Humor in Clay: Angelik Vizcarrondo-Laboy and ‘Sleight of Hand’
On January 7 at 7:00 pm ET, Trust Talk participants escaped the news for an evening of humor and funk. Angelik Vizcarrondo-Laboy, Assistant Curator at the Museum of Arts and Design, shared her lively exhibition Sleight of Hand and was joined in conversation with Garth John, Curator at the Everson Museum. Angelik’s exhibition, on view at the Center for Craft through January 22, explores how contemporary ceramic artists use humor to break down defensive walls. The exhibition showcases the work of six contemporary artists, all of whom are people of color. By focusing on the work of diverse artists, Angelik’s exhibition does important work in creating space for these voices in a field that has a history of underrepresentation.
Angelik began her lecture by providing context for her work with contemporary ceramics with the funk movement. The funk movement was anti-establishment at its core and is difficult to define. The movement is generally understood to have begun in the 1950s with artists and craftsmen like subversive ceramicist Robert Arneson creating figurative work meant to evoke a response in the viewer.
These funk artists scratched the surface of humor that we see being employed by contemporary ceramicists today. Artists like Woody De Othello use humor to lure viewers into difficult subjects. In his piece, Outward and Outbound, a faucet is recognizable but rendered functionless in its contoured form. The humor is in the subtraction of anticipated function. Angelik noted that the piece clearly shows there is “something going on internally.” Her poignant description of the piece goes on to note that it is an anthropomorphized form without any facial features or bodily forms. In this way, Angelik notes, Othello has created a form that connects to the universalities of human experience rather than the physicality of being human.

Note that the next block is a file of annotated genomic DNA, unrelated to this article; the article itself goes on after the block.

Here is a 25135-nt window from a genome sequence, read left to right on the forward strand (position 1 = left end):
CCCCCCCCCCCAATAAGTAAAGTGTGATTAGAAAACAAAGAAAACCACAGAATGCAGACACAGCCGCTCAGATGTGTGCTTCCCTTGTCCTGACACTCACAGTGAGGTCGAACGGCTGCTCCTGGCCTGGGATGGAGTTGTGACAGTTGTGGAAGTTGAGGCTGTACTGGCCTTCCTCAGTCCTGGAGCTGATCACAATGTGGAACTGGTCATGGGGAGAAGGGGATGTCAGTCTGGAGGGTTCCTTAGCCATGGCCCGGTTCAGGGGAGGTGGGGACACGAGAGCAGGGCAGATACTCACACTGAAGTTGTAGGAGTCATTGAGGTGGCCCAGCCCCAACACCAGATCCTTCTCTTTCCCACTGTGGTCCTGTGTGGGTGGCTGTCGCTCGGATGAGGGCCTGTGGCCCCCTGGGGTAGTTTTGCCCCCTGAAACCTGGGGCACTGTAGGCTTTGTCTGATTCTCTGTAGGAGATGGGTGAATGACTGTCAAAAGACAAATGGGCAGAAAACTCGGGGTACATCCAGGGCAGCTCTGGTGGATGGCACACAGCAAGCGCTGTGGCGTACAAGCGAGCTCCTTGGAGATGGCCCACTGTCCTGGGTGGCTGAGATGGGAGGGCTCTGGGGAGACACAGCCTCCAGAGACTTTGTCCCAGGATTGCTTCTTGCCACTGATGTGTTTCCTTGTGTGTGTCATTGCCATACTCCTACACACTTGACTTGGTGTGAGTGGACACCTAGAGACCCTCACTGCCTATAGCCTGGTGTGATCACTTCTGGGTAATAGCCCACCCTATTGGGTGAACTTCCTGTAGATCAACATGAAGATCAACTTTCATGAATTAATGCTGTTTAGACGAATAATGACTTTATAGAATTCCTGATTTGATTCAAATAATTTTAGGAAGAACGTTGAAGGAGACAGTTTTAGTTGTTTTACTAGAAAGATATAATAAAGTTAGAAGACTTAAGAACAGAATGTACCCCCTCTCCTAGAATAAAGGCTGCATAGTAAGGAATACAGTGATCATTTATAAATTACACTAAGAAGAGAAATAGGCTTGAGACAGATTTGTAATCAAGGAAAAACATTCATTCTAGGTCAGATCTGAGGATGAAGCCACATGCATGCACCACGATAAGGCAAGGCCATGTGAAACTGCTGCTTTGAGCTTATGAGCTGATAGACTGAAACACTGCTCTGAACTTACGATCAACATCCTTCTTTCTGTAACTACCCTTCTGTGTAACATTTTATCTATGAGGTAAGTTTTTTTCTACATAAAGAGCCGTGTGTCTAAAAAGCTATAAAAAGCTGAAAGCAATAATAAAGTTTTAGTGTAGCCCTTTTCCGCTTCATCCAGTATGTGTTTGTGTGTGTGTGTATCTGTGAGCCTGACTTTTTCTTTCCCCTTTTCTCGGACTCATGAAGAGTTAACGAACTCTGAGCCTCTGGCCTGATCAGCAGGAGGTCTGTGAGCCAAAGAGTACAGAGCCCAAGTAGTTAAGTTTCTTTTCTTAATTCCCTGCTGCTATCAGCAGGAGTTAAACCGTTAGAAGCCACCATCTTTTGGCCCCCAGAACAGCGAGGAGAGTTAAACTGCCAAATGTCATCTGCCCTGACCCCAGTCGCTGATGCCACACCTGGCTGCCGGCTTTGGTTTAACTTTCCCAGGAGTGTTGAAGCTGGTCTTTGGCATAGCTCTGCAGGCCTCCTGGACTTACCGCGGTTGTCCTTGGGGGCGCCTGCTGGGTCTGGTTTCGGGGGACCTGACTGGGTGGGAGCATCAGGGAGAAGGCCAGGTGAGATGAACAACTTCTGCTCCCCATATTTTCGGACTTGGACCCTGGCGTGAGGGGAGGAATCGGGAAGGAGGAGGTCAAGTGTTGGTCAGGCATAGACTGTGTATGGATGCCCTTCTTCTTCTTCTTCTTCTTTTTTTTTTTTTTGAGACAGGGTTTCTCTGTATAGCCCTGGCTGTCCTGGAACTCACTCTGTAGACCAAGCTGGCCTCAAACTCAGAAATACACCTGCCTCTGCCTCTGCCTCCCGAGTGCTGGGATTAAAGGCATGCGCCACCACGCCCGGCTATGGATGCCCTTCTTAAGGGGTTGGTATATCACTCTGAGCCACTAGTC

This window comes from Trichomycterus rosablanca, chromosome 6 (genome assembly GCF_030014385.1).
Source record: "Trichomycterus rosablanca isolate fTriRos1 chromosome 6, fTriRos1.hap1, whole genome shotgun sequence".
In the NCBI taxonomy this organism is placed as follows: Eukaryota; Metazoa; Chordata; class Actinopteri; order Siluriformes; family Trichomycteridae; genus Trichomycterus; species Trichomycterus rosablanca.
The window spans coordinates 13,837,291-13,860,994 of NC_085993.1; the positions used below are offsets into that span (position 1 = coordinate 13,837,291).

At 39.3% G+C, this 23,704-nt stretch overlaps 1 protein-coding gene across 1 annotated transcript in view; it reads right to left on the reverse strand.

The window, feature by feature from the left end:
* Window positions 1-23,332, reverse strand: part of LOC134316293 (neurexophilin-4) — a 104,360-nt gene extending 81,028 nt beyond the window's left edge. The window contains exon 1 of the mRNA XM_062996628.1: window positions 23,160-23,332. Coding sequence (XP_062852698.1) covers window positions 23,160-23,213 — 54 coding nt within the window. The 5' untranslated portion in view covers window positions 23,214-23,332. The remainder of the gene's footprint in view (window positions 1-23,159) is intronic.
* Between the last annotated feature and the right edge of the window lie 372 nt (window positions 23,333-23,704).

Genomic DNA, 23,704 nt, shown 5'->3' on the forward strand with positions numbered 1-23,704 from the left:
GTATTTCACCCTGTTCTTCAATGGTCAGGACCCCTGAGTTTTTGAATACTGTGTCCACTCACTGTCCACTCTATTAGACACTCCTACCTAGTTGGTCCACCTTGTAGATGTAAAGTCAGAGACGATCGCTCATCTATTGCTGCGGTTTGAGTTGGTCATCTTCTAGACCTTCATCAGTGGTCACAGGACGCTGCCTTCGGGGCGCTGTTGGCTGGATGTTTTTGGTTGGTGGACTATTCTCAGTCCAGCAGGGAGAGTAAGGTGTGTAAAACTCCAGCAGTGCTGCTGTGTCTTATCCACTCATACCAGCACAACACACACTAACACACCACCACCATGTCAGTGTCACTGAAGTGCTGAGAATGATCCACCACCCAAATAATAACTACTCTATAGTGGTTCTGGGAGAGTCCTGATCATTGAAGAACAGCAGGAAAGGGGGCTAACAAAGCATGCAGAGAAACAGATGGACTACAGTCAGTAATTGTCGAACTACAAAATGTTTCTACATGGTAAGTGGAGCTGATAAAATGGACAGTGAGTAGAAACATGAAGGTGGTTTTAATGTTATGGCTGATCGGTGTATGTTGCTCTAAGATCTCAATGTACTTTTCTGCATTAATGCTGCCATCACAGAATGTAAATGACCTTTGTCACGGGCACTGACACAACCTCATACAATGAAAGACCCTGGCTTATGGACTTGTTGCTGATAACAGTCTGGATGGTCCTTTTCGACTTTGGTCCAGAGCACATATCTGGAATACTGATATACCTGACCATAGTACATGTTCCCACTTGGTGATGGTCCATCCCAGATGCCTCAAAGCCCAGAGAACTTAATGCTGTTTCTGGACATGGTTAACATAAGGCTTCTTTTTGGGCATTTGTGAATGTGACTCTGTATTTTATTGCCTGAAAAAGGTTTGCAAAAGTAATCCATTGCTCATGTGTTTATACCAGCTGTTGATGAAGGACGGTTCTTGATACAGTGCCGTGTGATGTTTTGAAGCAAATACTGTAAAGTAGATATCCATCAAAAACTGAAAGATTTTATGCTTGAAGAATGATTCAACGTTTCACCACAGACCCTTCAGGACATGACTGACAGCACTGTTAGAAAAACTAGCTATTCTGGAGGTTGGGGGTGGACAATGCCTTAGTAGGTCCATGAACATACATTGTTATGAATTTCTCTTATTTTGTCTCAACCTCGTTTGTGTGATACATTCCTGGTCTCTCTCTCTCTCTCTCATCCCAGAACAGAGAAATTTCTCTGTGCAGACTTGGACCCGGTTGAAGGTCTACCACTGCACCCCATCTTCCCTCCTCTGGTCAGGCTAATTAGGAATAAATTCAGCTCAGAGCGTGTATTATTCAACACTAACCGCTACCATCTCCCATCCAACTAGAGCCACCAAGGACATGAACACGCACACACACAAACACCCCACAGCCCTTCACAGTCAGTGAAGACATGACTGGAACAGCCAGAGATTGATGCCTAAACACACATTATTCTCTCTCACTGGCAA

After discussing the five other artists that are central to her exhibition, Angelik finished her lecture with a conversation with Garth Johnson. The two talked about the importance of different materials during the funk movement as well as the meaning of craft as a continuation of decorative arts. Garth noted how fun it was to play with definitions of art and craft and to expand the boundaries of how objects are appreciated and understood.
Hear more about these incredible artists and take some time for yourself. Enjoy our January Trust Talk here:
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Formerly known as the "blog,” the Bulletin features new research and scholarship, travelogues, book reviews, and museum and gallery exhibitions. The Bulletin complements The Magazine of the Decorative Arts Trust, our biannual members publication.